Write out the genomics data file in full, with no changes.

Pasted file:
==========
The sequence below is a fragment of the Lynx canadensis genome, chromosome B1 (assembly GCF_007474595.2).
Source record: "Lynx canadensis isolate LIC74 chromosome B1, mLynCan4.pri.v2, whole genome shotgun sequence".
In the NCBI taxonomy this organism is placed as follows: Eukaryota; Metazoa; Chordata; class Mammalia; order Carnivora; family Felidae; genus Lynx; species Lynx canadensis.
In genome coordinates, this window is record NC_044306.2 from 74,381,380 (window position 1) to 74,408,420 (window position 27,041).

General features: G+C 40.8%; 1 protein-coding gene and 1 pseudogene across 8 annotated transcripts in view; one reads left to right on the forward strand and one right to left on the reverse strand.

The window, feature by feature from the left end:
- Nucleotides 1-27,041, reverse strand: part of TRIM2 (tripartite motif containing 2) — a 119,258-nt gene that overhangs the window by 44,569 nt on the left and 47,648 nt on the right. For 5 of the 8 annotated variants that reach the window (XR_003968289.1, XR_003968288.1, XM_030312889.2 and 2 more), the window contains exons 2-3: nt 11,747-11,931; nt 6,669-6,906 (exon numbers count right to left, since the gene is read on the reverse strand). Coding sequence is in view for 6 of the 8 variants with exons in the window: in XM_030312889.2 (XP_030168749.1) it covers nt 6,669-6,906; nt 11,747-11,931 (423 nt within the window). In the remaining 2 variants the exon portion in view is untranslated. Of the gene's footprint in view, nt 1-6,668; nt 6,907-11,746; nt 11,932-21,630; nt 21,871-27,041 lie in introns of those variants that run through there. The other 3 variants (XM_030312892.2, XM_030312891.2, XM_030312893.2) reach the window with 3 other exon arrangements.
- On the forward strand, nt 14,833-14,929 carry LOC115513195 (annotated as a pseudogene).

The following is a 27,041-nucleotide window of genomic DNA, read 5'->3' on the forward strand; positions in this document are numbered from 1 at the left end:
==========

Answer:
The sequence below is a fragment of the Lynx canadensis genome, chromosome B1 (assembly GCF_007474595.2).
Source record: "Lynx canadensis isolate LIC74 chromosome B1, mLynCan4.pri.v2, whole genome shotgun sequence".
In the NCBI taxonomy this organism is placed as follows: Eukaryota; Metazoa; Chordata; class Mammalia; order Carnivora; family Felidae; genus Lynx; species Lynx canadensis.
In genome coordinates, this window is record NC_044306.2 from 74,381,380 (window position 1) to 74,408,420 (window position 27,041).

General features: G+C 40.8%; 1 protein-coding gene and 1 pseudogene across 8 annotated transcripts in view; one reads left to right on the forward strand and one right to left on the reverse strand.

The window, feature by feature from the left end:
- Nucleotides 1-27,041, reverse strand: part of TRIM2 (tripartite motif containing 2) — a 119,258-nt gene that overhangs the window by 44,569 nt on the left and 47,648 nt on the right. For 5 of the 8 annotated variants that reach the window (XR_003968289.1, XR_003968288.1, XM_030312889.2 and 2 more), the window contains exons 2-3: nt 11,747-11,931; nt 6,669-6,906 (exon numbers count right to left, since the gene is read on the reverse strand). Coding sequence is in view for 6 of the 8 variants with exons in the window: in XM_030312889.2 (XP_030168749.1) it covers nt 6,669-6,906; nt 11,747-11,931 (423 nt within the window). In the remaining 2 variants the exon portion in view is untranslated. Of the gene's footprint in view, nt 1-6,668; nt 6,907-11,746; nt 11,932-21,630; nt 21,871-27,041 lie in introns of those variants that run through there. The other 3 variants (XM_030312892.2, XM_030312891.2, XM_030312893.2) reach the window with 3 other exon arrangements.
- On the forward strand, nt 14,833-14,929 carry LOC115513195 (annotated as a pseudogene).

The following is a 27,041-nucleotide window of genomic DNA, read 5'->3' on the forward strand; positions in this document are numbered from 1 at the left end: